Federal flood insurance program still recovering from inundation of claimsReprints
Hurricane Katrina flooded the National Flood Insurance Program with debt, a situation that has yet to be resolved 10 years later.
Perhaps Katrina's greatest impact was exposing that the federal flood insurance program fails to charge adequate rates for flood coverage. That has resulted in congressional attempts to revamp the program, but the record of reform has been spotty at best.
The program's ongoing financial problems — it is currently about $23 billion in debt — also has led to calls inside and outside of Congress to find a greater role for private insurers and reinsurers in providing flood insurance.
In July, for example, bipartisan legislation, the Flood Insurance Market Parity and Modernization Act of 2015, was introduced in the House of Representatives and the Senate to encourage development of a private flood insurance market for homeowners by giving states greater flexibility in licensing private flood insurers.
The Biggert-Waters Flood Insurance Reform Act of 2012 also advocated a greater role for private flood insurers as it extended the program through 2017.
The bills were designed to put the program on a sounder financial footing.
“What Katrina really did for the flood program is it put it underwater financially, and it hasn't really been able to recover,” said Don Griffin, a vice president at the Property Casualty Insurers Association of America in Chicago.
“I think Katrina had a dramatic impact on the NFIP,” said Jimi Grande, senior vice president at the National Association of Mutual Insurance Cos. in Washington. “It laid bare all of the program's flaws and made the program into a poster child of bad government policy and ineffective bureaucracy. It's a case where good politics turns into bad policy.”
“Katrina exposed the NFIP's failure to charge for catastrophe events and that, unlike an insurance company that plans for the extreme infrequent event, the NFIP has been operating on cash-flow basis,” said Frank Nutter, president of the Reinsurance Association of America in Washington.
“It does provide an opportunity for Congress and the administration to evaluate risk transfer into the reinsurance sector of the catastrophe exposure that the program is obviously subject to,” he said.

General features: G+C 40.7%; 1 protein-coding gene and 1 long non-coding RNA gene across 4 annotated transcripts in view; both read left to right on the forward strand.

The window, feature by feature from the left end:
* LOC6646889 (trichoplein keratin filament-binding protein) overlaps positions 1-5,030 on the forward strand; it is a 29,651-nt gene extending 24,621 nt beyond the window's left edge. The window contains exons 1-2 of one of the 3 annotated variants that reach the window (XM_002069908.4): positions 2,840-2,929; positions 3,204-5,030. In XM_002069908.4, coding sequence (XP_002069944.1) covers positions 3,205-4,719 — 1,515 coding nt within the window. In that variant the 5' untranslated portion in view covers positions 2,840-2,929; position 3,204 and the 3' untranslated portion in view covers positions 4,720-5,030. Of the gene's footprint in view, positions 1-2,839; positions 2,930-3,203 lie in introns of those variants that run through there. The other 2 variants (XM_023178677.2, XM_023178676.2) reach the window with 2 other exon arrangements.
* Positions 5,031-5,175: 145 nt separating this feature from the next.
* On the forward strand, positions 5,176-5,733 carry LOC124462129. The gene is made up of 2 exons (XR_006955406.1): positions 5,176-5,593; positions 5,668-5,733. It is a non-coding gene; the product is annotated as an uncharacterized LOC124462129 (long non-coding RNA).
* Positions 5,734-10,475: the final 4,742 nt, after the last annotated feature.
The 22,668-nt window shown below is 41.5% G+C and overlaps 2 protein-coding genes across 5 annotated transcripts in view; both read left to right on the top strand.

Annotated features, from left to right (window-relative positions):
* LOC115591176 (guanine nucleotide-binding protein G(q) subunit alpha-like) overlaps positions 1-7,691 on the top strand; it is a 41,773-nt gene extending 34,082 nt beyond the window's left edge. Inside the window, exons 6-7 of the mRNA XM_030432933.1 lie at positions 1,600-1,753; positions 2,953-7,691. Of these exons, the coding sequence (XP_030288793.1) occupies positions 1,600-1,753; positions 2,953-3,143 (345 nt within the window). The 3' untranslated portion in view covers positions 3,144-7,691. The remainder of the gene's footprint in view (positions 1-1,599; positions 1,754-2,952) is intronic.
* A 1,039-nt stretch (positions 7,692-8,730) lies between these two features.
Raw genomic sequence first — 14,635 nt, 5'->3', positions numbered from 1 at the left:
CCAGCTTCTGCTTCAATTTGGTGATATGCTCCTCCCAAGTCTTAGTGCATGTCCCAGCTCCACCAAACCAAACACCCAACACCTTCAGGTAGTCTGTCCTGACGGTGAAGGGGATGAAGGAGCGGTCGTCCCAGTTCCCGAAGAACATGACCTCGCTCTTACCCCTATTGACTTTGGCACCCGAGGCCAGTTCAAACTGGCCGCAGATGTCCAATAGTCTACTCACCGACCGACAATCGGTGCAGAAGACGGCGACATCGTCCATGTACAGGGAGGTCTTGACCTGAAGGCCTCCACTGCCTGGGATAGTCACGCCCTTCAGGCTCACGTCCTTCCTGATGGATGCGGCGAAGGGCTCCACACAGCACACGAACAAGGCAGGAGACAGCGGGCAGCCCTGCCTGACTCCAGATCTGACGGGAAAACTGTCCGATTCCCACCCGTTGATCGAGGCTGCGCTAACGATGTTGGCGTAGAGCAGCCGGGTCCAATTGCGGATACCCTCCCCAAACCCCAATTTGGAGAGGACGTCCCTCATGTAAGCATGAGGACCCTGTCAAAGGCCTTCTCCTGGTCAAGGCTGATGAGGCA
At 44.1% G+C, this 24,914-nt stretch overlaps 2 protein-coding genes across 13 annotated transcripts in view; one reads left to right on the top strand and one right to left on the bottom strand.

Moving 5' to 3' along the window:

“The impact was massive,” a spokeswoman for the Federal Emergency Management Agency, of which the NFIP is a part, said in an email. “The NFIP eventually borrowed more than $17 billion from the U.S. Treasury to pay claims. Additional borrowing in 2005 after Katrina to pay claims from hurricanes Rita and Wilma and other events has left the program with $23 billion debt to the Treasury. Thus far, we have paid back $1 billion.”
“FEMA is currently working with Congress to overhaul and reform the National Flood Insurance Program to make sure that it puts survivors first,” the spokeswoman said. “When it comes to implementing that reform, everything is on the table, including re-examining how we partner with private insurance companies. It is worth noting that there have never been any prohibitions on private insurers entering the flood market — it has been encouraged.”
The federal program began in 1968 “because private insurers were not interested in the flood market because of the near-impossibility of calculating risk, especially on a national scale,” the FEMA spokeswoman said.
Now, however, “it is a peril that can be underwritten,” said Brad Kading, president of the Association of Bermuda Insurers and Reinsurers. He said catastrophe models provide underwriters with improved data and help them categorize risk exposures.
“There is certainly interest in private-sector risk bearing in both the insurance side and reinsurance side,” he said, estimating that about $10 billion in capacity is available in private reinsurance to cover floods.
FEMA is considering the use of private reinsurance as one of several policy options to bolster the program.
The sheer volume of Katrina-related claims and the financial challenges it created for the program raised questions about NFIP's ability to perform its function, said Jim Whittle, assistant general counsel and chief claims counsel to the American Insurance Association in Washington. The problems led to questions: Is the program encouraging the purchase of flood insurance? And how is it meeting the goal of reducing relief payments for flood damage?
“So much of what we saw in Katrina was related to flood and the questions surrounding the causation of flood damage,” Mr. Whittle said. “There was a lot of litigation after Katrina, and a lot of that surrounded the fact that you had a lot of flood damage, and a lot of people weren't adequately insured for flood damage, which is too often the case.”
PCI's Mr. Griffin also noted that Katrina brought a spotlight on what damages had been caused by wind and what had been caused by water. At one point, former Rep. Gene Taylor, D-Miss., introduced legislation that would have required the NFIP to offer wind as well as flood coverage, but it was rejected.
Katrina and 2012's Superstorm Sandy “exposed how inadequate the rates were in many cases. There were subsidies built into the program that they couldn't sustain,” he said.
The stage is set for another congressional battle over the future of the NFIP when it comes up for reauthorization in 2017.
“On one side, you'll have those who use logic, reason and fiscal responsibility; and on the other side, you're going to have politicians who want to give more free things to more people,” NAMIC's Mr. Grande said.